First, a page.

The book is rather difficult to read despite its brevity. It begins and ends at the site of an enormous excavation for a housing project’s foundation, although it isn’t all that clear if the work is being carried forward in any rational manner, and in between there is a long section that takes place in an agricultural village where a party functionary, known as The Activist, is pushing along the collectivization program. The story is structured like a fable, almost a fairy tale, but the landscape is bleak, and people speak only in political sloganese. In fact, the language of the text is what is most difficult, for every sentence seems to contain within it many allusions, parodies, sarcasms, and deep ironies. Readers who are not familiar with early Soviet culture and its controversies are likely to be mystified, or bored.
The weird language that Platonov creates seems to be mirror of the weird, irrational, tortured state to which Soviet society was reduced during the era of the purges and collectivization. It seems to mock its speakers with its haywire intellectual pretensions, and sometimes notes of intense tragedy break through, in spite of it.
A sample – The activist is making a raft on which to float away the deported kulaks, perhaps an allusion to the practice of filling barges with anti-revolutionaries and sinking them that occurred during the French Terror – a kulak challenges the authorities:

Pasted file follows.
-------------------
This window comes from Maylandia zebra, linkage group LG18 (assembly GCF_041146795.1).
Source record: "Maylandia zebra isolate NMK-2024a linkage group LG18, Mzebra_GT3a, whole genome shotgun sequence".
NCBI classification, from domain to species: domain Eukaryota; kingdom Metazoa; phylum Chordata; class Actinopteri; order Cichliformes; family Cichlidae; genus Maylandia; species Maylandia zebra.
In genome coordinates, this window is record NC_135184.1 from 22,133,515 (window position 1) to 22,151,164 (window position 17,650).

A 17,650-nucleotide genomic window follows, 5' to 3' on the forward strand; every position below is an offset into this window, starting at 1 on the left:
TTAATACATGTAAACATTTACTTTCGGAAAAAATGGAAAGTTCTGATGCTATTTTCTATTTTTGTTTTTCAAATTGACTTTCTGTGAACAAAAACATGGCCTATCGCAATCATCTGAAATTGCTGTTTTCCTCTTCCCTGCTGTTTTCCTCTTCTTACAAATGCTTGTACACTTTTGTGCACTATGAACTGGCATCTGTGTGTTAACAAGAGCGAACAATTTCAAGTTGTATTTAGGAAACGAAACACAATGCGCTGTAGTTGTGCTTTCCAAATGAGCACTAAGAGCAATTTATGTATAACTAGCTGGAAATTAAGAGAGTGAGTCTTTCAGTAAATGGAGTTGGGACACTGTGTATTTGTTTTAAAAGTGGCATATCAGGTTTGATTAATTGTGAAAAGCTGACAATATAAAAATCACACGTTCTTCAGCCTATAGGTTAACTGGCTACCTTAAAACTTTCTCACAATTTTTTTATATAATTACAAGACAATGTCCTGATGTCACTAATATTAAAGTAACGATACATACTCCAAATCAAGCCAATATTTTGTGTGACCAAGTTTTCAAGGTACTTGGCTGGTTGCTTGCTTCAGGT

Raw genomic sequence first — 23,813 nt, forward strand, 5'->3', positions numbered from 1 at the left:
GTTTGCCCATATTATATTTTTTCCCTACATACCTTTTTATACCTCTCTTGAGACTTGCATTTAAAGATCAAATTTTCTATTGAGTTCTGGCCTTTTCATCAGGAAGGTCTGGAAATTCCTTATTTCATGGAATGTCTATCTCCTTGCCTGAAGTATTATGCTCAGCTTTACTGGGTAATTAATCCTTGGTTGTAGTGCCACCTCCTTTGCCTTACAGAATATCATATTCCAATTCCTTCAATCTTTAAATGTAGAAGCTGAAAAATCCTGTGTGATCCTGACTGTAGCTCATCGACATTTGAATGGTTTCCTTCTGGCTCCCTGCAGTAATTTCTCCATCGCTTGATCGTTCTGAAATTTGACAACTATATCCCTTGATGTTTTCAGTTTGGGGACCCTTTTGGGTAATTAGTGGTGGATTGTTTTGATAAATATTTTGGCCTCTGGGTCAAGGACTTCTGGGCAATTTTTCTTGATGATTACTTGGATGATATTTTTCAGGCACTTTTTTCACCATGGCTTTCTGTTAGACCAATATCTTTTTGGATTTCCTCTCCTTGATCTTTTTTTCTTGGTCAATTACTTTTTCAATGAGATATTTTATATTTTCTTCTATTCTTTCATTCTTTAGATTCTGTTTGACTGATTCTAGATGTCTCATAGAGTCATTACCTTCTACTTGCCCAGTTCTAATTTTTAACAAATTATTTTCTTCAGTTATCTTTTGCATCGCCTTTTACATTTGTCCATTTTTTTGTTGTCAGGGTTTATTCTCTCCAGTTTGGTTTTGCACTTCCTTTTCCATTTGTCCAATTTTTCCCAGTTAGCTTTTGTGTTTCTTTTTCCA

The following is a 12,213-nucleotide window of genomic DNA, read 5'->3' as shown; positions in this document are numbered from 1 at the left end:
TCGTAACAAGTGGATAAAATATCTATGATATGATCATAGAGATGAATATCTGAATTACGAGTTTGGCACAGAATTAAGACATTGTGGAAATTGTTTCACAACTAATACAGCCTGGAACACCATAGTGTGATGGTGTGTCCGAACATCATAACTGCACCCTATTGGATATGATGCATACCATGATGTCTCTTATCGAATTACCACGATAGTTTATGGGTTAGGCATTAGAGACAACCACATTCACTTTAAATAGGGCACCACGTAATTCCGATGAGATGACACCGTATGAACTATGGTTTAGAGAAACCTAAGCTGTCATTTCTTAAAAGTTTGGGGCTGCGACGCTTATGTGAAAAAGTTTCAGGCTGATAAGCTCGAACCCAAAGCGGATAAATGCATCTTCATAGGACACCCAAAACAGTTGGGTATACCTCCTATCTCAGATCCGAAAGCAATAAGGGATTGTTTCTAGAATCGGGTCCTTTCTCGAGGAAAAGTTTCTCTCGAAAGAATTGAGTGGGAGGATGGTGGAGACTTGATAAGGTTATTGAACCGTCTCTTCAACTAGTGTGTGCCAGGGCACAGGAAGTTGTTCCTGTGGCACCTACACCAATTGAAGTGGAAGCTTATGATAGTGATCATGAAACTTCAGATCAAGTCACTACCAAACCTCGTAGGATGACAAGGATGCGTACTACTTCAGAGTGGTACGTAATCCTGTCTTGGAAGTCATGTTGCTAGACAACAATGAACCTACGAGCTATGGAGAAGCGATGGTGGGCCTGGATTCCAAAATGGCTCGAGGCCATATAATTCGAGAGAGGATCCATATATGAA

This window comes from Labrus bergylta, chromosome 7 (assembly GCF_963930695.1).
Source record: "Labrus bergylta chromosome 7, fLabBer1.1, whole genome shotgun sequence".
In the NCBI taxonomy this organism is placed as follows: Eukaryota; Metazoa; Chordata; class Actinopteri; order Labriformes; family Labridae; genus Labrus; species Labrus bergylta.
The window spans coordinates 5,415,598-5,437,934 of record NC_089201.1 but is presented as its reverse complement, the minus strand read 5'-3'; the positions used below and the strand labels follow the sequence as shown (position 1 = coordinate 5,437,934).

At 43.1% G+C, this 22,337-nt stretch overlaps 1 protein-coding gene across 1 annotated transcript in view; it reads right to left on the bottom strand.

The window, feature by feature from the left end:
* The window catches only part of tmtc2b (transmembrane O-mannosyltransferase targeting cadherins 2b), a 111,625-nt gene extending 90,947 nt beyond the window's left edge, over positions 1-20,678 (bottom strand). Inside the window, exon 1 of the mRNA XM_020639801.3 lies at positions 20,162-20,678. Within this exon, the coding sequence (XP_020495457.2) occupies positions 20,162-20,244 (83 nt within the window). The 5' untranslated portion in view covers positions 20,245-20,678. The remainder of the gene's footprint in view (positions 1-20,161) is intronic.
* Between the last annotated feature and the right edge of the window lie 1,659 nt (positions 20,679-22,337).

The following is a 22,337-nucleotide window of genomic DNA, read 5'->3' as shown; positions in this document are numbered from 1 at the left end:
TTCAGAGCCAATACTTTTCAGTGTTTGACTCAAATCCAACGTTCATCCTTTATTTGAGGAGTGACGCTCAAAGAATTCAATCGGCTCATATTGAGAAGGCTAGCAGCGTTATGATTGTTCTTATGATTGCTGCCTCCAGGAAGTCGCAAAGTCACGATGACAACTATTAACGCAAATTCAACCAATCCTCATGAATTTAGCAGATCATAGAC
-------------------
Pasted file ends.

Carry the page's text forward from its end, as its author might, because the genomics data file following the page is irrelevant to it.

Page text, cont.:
“Show me your papers then, if you’re truly an authorized body.”
“What kind of a body am I to you?” said Chiklin [an engineer at the pit]. “I’m a nobody. The only body around here is the Party.”
“Show me the Party then. I want to take a close look at it.”
Chiklin gave scant smile.
“You wouldn’t recognize it – not if it were staring you in the face – I can barely sense it myself! Report to the raft at once, you capitalism, you bastard!”
“Let him sail the seas. Here today, and gone tomorrow, isn’t that right?” pronounced Nastya [a very youg girl]. “Bastards like him make life boring.”
Chiklin and the hammerer [a bear that acts like a human – often found in Russian folklore] further liberated another six huts that had been built with the flesh of poor laborers, and then returned to the OrgYard where the masses, now purged of kulaks, were standing in expectation of something.
The activist checked the newly arrived kulak class against his own social stratification register, found complete precision, and rejoiced in the action of Chiklin and the forge hammerer. In return, Chiklin showed his approval of the activist: Now that’s what I call consciousness! Your sense of the classes is just like an animal’s!”
Zhachev, a legless veteran of the “imperialist war” watches the kulaks float away.
By then, the kulak river transport had begun to disappear around a bend, behind the bushes on the bank, and Zhachev was loosing the appearance of the class enemy.
“Fa-are we-ell parasites!” Zhachev shouted down the river.
“Fa-are we-ell! responded the kulaks floating off to te sea.